WASHINGTON, D.C. - In cooperation with the U.S. Consumer Product Safety Commission (CPSC), Shimano American Corp. of Irvine, Calif., is voluntarily recalling more than 1 million cranks installed on bicycles in North America. The crank is used to connect the pedal to the frame of the bike. If the crank breaks, the rider's leg can be injured by contact with the broken crank or the rider can lose control of the bike, fall and be injured.

    Shimano has received more than 630 reports of cranks breaking in North America resulting in 22 injuries, including cuts and fractures.

    The cranks have been installed on more than 200 models of bicycles manufactured since 1994 and sold under at least 49 brand names. Most bicycle manufacturers have sold bicycles that are involved in this recall. The cranks also may have been installed as an upgrade as part of the Altus, Acera and Alivio groups of components. The cranks are numbered FC-CT90, FC-M290 and FC-MC12. These numbers are located on the back or inner side of the right crank arm.

    Consumers should check their bicycles' crank assemblies. If they are involved in this recall, consumers should stop using their bicycles immediately and call Shimano at 800-353-4719 to arrange for the free replacement and installation of a new crank assembly at a nearby authorized repair shop. Consumers can also arrange for the free replacement with their bicycle dealers.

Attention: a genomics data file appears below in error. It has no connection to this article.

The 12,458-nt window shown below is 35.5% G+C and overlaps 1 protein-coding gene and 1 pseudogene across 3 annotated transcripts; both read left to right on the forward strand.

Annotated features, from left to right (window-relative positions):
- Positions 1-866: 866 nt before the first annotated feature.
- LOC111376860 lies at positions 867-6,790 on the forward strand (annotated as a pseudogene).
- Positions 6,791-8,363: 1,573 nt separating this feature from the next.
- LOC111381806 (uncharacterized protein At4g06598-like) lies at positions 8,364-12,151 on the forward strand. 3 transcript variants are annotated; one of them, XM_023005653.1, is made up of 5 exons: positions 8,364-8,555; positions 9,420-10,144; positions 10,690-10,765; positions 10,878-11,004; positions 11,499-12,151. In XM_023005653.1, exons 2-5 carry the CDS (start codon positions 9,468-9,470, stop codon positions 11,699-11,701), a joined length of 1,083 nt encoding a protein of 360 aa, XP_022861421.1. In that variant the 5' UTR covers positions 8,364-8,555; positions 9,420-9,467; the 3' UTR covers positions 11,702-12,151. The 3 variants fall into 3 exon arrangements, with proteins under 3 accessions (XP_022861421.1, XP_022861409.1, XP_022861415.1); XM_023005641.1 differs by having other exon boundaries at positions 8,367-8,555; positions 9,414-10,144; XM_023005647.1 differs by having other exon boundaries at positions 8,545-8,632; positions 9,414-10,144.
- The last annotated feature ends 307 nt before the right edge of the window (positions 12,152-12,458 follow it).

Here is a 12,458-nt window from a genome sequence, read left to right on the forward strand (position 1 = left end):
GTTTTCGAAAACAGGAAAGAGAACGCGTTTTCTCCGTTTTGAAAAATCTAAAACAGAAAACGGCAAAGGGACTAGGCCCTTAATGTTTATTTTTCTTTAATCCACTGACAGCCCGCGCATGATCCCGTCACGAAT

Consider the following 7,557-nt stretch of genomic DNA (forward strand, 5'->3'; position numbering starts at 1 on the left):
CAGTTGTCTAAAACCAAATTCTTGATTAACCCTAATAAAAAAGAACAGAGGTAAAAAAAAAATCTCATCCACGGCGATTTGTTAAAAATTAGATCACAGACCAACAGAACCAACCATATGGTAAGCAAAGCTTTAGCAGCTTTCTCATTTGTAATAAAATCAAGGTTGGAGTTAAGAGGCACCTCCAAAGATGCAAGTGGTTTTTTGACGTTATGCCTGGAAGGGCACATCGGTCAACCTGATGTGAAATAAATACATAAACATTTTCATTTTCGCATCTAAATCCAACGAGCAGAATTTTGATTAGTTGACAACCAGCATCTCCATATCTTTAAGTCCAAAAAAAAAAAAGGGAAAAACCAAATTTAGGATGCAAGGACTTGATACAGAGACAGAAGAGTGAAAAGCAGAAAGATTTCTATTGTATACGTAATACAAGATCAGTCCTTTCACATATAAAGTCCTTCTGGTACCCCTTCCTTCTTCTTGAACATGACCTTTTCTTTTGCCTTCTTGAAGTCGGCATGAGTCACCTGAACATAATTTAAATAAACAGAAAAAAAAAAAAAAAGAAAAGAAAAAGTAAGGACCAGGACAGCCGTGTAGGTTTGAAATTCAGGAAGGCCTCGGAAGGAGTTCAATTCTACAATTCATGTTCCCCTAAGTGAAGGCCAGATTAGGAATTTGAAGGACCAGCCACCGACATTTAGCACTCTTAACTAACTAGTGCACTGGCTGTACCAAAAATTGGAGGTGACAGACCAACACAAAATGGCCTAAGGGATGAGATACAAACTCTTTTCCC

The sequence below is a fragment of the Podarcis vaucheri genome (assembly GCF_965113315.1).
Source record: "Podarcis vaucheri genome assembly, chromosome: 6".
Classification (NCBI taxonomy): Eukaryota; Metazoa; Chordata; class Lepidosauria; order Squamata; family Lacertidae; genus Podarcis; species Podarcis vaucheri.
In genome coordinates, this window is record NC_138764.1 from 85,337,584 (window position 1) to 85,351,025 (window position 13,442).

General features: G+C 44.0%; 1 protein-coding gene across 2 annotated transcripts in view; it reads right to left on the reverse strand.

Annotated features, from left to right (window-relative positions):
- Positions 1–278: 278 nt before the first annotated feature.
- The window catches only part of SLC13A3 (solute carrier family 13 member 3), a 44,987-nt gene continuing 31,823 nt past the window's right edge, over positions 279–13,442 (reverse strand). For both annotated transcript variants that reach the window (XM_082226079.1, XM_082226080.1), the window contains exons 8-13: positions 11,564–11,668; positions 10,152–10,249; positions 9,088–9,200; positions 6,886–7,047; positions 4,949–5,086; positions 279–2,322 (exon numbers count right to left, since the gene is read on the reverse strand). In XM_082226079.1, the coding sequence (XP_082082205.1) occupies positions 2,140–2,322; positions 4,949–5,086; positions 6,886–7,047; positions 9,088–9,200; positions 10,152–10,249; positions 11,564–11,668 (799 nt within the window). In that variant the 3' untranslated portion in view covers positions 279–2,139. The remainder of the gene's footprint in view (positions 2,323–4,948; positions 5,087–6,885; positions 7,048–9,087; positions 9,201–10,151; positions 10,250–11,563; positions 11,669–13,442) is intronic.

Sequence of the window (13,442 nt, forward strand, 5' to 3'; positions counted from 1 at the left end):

List of 49 bicycle brands that may have installed Shimano cranks:
    Alpinestar Iron Horse Norco Specialized
    Balance Jamis Novara Schwinn
    Bianchi Kona Oryx Scott
    Caloi L.L. Bean Parkpre Signature
    Cannondale Marin Pavan Softride
    Cycle Pro Maxam Performance Terry Precision
    Diamondback Mikado Peugeot Timberline
    Dirt Research Mongoose Proflex Trek
    Fisher Mtn. Tek Raleigh Univega
    Fuji Motiv Research Dynamics Victoria Precision
    GT Murray Roadmaster
    Giant Nashbar Ross
    Huffy Nishiki Royce Union

    Other brands also may have installed Shimano cranks. Consumers should check their bicycles.

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    This is amazing - I'm pretty sure my M300 has that Altus crank installed, which replaced the CODA crank that was originally recalled (1995).

    Oh well, with a little danger, it's tough to beat a free replacement crankset every now and then throughout the bike's life.